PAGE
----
4.57 pm

The Minister of State, Ministry of Agriculture, Fisheries and Food (Ms Joyce Quin): I beg to move, To leave out from "House" to the end of the Question, and to add instead thereof:

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I am sure that today's debate, which is entitled "The Rural Economy", will focus largely on the impact of foot and mouth disease on the rural economy. Indeed, that is reflected in the motion and the amendments that have been tabled. Foot and mouth disease has been an enormous blow to the farming community and the wider rural community.

All hon. Members feel huge sympathy for those farmers who have lost their animals and for all those who are suffering in rural areas and, in some cases, even beyond. Indeed, looking around the Chamber, I can see on both sides Members who represent constituencies that have been devastated by the disease. They have been greatly affected and have maintained regular contact with their constituents and, therefore, know at first hand the difficulties involved.

Mr. Steve Webb (Northavon): As the right hon. Lady looks around the Chamber, she sees Members with urban and rural constituencies, and my hon. Friend the Member for South-East Cornwall (Mr. Breed) made the very good point that the businesses that have suffered are not necessarily in what the Government call rural constituencies. Will she extend the rate relief scheme to all the businesses that are suffering, regardless of the arbitrary authority in which they happen to be?

Ms Quin: The hon. Gentleman will know that my right hon. Friend the Minister for the Environment, who heads the rural taskforce, will respond to the debate. He made a statement in answer to a private notice question earlier in the week, and he will pick up the points made in this debate. However, the rural taskforce is doing a good job not only in the measures that it has already announced, but because it is taking stock of the situation as it develops. One point that has come home to us strongly is that, although some of the earlier predictions have come true, some of them were unfounded. Some attractions have done better than expected while others have done worse. For that reason, it is important continually to monitor the position and to be prepared to take measures as and when appropriate.

Mr. Nicholas Soames (Mid-Sussex): On that point, will the right hon. Lady clarify the position in Scotland and in England? Is she aware that in Scotland the insane policy of slaughtering the hefted Cheviot flock will result, if it continues at the present rate, in the destruction of the entire flock? It is an irreplaceable asset in the Scottish economy. However, I understand that a different method is being used in, for example, Northumberland. Will she clarify the position and explain whether it is the same north and south of the border?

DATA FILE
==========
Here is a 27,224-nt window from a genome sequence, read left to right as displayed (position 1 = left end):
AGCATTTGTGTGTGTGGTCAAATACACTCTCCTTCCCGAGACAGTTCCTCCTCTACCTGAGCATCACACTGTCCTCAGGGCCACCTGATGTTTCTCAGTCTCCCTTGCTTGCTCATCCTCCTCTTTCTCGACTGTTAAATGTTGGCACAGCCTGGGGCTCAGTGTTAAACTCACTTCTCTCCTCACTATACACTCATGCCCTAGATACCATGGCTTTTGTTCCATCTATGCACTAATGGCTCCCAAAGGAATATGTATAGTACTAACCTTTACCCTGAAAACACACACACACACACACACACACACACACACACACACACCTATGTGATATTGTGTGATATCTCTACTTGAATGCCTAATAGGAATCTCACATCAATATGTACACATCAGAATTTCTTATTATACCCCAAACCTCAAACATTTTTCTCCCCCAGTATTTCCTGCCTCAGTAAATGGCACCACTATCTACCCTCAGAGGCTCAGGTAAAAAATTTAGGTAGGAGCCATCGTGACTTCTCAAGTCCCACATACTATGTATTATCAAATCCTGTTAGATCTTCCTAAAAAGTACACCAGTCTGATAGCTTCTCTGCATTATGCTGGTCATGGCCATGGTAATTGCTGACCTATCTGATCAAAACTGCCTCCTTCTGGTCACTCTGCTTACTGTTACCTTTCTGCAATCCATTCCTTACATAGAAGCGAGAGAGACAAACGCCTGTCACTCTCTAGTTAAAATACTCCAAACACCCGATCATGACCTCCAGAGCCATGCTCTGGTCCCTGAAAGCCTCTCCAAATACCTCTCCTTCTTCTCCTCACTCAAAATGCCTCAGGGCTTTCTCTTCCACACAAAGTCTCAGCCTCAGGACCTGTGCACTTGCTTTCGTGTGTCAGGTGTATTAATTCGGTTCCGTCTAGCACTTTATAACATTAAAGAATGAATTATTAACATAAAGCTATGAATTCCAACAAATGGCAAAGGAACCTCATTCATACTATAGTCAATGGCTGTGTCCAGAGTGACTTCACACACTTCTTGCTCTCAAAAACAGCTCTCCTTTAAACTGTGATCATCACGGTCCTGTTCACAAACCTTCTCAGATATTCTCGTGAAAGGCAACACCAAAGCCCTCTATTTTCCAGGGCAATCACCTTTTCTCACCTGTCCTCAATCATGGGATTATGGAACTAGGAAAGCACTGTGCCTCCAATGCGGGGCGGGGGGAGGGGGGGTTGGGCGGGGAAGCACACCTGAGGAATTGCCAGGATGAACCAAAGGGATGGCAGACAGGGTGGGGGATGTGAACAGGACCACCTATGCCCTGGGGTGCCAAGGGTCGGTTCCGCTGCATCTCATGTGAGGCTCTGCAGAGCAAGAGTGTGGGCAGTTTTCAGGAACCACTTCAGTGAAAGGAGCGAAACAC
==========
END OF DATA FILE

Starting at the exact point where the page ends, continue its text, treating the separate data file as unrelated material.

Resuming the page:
Ms Quin: The hon. Gentleman said, "On that point", but his intervention raised an entirely different one. None the less, it is an important issue. As a Northumbrian, I am keen to ensure that the flocks of Cheviots on both sides

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of the border have the best possible chance of survival. That is why I support the measures that the Government have taken. He overstates the differences between north and south of the border. Discussions are taking place between the Administrations to try to ensure that we approach the problem in as co-ordinated a fashion as possible. However, we are conscious of the important issue that he has raised.

There are welcome signs that our efforts to bear down on the disease are achieving results. The continuing downward trend in the daily number of cases is particularly encouraging. It has gone down from an average of 43 per day in the week ending Sunday 1 April to 16 per day in the week ending Sunday 22 April. There were 13 more cases on Monday of this week and 13 yesterday. The House will be aware of some of the more encouraging statements about the course of the disease that were made last week by the Government's chief scientific adviser, Professor King. Following rigorous serological testing of all farms in the relevant areas, we have been able to lift infected area status from nine areas entirely. Others will follow in the days and weeks ahead.